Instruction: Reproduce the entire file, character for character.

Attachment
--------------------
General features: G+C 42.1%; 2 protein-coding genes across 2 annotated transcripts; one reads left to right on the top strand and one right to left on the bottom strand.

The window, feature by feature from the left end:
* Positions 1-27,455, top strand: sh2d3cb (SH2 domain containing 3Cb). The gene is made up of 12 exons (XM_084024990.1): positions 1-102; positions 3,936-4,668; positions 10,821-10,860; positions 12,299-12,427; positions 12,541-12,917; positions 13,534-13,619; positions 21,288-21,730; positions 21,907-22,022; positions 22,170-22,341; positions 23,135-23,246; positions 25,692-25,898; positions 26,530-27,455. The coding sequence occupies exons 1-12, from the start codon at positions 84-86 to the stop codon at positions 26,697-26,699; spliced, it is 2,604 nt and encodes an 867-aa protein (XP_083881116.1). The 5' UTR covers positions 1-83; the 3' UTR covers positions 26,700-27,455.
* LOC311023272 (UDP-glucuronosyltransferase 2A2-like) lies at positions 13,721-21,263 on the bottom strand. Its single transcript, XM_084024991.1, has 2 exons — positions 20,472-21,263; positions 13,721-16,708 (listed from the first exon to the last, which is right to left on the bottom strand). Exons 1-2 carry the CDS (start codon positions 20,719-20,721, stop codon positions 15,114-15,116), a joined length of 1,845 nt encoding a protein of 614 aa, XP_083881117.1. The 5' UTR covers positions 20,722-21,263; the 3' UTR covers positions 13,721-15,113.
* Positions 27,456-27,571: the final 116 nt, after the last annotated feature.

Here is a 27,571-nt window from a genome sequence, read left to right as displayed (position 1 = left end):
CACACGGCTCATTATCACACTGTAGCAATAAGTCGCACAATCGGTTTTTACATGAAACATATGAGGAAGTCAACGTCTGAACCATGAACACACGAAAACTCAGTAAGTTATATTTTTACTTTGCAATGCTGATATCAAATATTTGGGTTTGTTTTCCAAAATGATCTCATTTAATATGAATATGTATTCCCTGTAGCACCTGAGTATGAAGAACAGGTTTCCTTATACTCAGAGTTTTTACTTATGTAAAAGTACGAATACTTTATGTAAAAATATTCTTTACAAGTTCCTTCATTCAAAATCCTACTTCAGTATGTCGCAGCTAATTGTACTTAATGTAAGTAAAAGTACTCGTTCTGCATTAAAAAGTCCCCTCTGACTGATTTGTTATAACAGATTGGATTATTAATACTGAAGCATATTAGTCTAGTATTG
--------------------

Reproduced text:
General features: G+C 42.1%; 2 protein-coding genes across 2 annotated transcripts; one reads left to right on the top strand and one right to left on the bottom strand.

The window, feature by feature from the left end:
* Positions 1-27,455, top strand: sh2d3cb (SH2 domain containing 3Cb). The gene is made up of 12 exons (XM_084024990.1): positions 1-102; positions 3,936-4,668; positions 10,821-10,860; positions 12,299-12,427; positions 12,541-12,917; positions 13,534-13,619; positions 21,288-21,730; positions 21,907-22,022; positions 22,170-22,341; positions 23,135-23,246; positions 25,692-25,898; positions 26,530-27,455. The coding sequence occupies exons 1-12, from the start codon at positions 84-86 to the stop codon at positions 26,697-26,699; spliced, it is 2,604 nt and encodes an 867-aa protein (XP_083881116.1). The 5' UTR covers positions 1-83; the 3' UTR covers positions 26,700-27,455.
* LOC311023272 (UDP-glucuronosyltransferase 2A2-like) lies at positions 13,721-21,263 on the bottom strand. Its single transcript, XM_084024991.1, has 2 exons — positions 20,472-21,263; positions 13,721-16,708 (listed from the first exon to the last, which is right to left on the bottom strand). Exons 1-2 carry the CDS (start codon positions 20,719-20,721, stop codon positions 15,114-15,116), a joined length of 1,845 nt encoding a protein of 614 aa, XP_083881117.1. The 5' UTR covers positions 20,722-21,263; the 3' UTR covers positions 13,721-15,113.
* Positions 27,456-27,571: the final 116 nt, after the last annotated feature.

Here is a 27,571-nt window from a genome sequence, read left to right as displayed (position 1 = left end):
CACACGGCTCATTATCACACTGTAGCAATAAGTCGCACAATCGGTTTTTACATGAAACATATGAGGAAGTCAACGTCTGAACCATGAACACACGAAAACTCAGTAAGTTATATTTTTACTTTGCAATGCTGATATCAAATATTTGGGTTTGTTTTCCAAAATGATCTCATTTAATATGAATATGTATTCCCTGTAGCACCTGAGTATGAAGAACAGGTTTCCTTATACTCAGAGTTTTTACTTATGTAAAAGTACGAATACTTTATGTAAAAATATTCTTTACAAGTTCCTTCATTCAAAATCCTACTTCAGTATGTCGCAGCTAATTGTACTTAATGTAAGTAAAAGTACTCGTTCTGCATTAAAAAGTCCCCTCTGACTGATTTGTTATAACAGATTGGATTATTAATACTGAAGCATATTAGTCTAGTATTG